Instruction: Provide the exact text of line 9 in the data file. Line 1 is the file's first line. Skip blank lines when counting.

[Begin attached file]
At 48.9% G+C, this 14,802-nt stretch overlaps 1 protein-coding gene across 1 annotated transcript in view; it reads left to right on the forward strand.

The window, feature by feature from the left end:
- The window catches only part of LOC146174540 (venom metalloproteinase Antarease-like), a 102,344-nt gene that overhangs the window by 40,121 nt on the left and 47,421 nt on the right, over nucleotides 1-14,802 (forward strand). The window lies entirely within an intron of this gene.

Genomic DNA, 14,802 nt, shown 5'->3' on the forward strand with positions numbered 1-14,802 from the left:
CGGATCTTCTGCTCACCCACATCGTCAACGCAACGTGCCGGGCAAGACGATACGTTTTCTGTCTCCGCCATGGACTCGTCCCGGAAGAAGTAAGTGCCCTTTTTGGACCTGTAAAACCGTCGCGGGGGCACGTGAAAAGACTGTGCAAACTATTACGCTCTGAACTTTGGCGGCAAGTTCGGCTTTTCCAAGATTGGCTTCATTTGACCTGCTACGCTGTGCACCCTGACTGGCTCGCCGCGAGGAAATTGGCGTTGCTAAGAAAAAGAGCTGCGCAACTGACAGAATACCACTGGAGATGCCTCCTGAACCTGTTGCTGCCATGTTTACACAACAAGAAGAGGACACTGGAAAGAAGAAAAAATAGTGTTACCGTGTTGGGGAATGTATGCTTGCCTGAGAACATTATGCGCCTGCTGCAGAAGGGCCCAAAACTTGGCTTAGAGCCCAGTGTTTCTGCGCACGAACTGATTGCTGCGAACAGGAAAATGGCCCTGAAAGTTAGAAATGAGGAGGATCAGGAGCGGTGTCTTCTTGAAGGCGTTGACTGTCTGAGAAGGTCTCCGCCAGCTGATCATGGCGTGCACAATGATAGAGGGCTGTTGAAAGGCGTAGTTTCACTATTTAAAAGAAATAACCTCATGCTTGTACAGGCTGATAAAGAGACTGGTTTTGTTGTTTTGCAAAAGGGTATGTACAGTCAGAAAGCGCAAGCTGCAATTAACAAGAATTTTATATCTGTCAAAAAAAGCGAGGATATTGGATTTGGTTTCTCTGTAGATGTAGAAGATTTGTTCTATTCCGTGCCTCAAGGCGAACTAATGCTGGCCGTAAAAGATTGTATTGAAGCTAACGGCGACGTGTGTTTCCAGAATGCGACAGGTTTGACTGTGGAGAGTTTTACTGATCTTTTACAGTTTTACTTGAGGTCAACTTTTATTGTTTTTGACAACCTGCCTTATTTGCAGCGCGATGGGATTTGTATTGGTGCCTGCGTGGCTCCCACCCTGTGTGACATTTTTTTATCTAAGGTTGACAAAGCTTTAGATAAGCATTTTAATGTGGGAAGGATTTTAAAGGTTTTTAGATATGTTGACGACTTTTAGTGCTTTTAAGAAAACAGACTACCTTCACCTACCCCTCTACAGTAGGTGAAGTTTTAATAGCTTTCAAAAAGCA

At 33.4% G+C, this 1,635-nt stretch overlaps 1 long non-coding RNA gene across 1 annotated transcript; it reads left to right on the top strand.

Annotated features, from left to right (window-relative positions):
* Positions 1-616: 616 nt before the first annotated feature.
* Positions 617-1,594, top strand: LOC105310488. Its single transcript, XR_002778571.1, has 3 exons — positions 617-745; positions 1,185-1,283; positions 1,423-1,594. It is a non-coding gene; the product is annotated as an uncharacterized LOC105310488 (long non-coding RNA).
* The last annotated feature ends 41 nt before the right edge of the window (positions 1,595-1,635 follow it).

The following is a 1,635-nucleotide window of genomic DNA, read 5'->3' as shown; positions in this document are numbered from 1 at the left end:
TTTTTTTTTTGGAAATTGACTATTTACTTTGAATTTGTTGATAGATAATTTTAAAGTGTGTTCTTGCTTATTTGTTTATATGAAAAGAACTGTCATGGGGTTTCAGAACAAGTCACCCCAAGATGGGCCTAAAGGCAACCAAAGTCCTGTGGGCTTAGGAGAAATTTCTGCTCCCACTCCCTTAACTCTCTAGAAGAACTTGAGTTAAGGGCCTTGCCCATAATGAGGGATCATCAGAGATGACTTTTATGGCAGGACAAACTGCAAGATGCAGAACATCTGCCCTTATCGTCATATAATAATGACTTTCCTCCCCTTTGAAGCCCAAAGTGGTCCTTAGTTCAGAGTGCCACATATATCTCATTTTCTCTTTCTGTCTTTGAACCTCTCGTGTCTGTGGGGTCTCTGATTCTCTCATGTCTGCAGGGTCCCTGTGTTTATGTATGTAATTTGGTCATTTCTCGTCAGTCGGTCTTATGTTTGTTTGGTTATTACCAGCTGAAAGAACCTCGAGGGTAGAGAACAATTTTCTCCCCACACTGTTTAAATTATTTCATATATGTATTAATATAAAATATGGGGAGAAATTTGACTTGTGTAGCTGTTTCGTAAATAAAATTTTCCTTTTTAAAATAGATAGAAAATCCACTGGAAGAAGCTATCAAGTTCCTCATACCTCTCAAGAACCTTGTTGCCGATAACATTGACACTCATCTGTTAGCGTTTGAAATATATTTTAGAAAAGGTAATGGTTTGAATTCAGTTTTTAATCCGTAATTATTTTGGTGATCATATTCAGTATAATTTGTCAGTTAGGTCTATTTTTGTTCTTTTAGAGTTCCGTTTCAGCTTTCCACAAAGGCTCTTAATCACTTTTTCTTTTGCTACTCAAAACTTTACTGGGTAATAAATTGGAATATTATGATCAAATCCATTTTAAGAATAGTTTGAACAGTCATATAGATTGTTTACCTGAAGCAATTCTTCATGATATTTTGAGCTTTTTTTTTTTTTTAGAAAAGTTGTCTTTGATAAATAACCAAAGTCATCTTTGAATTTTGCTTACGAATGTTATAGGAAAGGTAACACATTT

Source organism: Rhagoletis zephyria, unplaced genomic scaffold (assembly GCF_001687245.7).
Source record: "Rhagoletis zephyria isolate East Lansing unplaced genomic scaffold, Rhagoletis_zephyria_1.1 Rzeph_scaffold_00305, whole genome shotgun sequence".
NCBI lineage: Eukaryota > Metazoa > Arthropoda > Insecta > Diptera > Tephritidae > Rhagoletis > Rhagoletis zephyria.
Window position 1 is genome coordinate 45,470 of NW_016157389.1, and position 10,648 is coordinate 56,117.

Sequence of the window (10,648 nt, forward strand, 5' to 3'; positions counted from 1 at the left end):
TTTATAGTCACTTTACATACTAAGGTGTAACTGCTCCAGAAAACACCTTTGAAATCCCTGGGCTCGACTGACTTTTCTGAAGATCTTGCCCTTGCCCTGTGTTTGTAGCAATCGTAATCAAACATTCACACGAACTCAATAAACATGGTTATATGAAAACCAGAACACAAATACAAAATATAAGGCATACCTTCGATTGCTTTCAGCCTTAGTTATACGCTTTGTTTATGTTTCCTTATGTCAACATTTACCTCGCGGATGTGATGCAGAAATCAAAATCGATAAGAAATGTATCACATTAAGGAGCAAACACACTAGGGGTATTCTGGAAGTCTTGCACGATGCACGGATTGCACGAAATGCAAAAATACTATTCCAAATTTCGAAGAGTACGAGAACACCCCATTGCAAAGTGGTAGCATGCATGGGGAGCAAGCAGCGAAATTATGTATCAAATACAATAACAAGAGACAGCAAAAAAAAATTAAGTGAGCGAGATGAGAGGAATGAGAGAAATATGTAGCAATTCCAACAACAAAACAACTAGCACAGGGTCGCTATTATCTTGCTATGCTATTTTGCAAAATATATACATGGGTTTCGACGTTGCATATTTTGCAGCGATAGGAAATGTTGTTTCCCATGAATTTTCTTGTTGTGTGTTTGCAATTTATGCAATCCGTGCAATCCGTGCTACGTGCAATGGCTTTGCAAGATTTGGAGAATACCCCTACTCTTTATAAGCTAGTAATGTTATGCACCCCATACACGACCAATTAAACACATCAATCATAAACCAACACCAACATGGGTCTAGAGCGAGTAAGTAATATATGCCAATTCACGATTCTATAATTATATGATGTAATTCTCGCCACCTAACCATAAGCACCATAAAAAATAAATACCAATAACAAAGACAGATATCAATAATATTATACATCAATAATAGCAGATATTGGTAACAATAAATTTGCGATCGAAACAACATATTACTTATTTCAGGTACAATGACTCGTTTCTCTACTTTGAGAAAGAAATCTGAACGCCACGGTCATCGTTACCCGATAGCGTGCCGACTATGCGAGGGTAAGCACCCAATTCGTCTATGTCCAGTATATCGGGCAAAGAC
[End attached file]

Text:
* Positions 617-1,594, top strand: LOC105310488. Its single transcript, XR_002778571.1, has 3 exons — positions 617-745; positions 1,185-1,283; positions 1,423-1,594. It is a non-coding gene; the product is annotated as an uncharacterized LOC105310488 (long non-coding RNA).